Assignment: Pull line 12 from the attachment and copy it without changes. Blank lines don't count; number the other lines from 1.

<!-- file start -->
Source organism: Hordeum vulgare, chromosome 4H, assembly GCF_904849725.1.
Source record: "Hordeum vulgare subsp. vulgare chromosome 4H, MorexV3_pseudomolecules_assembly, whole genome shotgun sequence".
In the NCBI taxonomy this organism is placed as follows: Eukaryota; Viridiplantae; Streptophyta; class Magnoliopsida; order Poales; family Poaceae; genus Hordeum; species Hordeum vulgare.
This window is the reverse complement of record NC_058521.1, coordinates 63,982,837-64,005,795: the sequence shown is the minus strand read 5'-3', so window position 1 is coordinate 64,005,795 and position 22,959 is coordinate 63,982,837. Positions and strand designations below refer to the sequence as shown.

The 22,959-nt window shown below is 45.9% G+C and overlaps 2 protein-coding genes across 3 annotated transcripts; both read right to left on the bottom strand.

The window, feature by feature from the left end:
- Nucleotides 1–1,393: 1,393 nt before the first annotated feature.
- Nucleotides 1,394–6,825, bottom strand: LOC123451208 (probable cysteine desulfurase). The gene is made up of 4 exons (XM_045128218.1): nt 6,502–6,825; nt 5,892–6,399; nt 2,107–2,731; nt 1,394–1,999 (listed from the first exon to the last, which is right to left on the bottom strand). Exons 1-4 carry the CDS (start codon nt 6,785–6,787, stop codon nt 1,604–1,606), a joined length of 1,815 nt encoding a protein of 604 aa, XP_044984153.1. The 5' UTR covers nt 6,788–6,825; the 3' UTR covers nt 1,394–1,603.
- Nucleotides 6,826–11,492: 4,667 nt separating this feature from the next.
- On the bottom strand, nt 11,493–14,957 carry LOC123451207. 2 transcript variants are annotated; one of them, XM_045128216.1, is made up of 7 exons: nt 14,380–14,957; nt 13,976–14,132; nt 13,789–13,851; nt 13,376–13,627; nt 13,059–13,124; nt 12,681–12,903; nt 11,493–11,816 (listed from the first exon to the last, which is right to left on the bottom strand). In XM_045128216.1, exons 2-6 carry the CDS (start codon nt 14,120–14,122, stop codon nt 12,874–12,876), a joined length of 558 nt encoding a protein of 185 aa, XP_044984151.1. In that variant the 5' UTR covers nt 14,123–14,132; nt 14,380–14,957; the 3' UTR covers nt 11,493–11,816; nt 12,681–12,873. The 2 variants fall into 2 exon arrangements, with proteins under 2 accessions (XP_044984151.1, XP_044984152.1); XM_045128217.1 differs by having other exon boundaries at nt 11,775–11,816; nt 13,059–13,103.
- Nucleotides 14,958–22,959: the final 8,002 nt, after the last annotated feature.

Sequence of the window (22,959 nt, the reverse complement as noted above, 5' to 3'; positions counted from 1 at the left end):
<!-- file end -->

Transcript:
Sequence of the window (22,959 nt, the reverse complement as noted above, 5' to 3'; positions counted from 1 at the left end):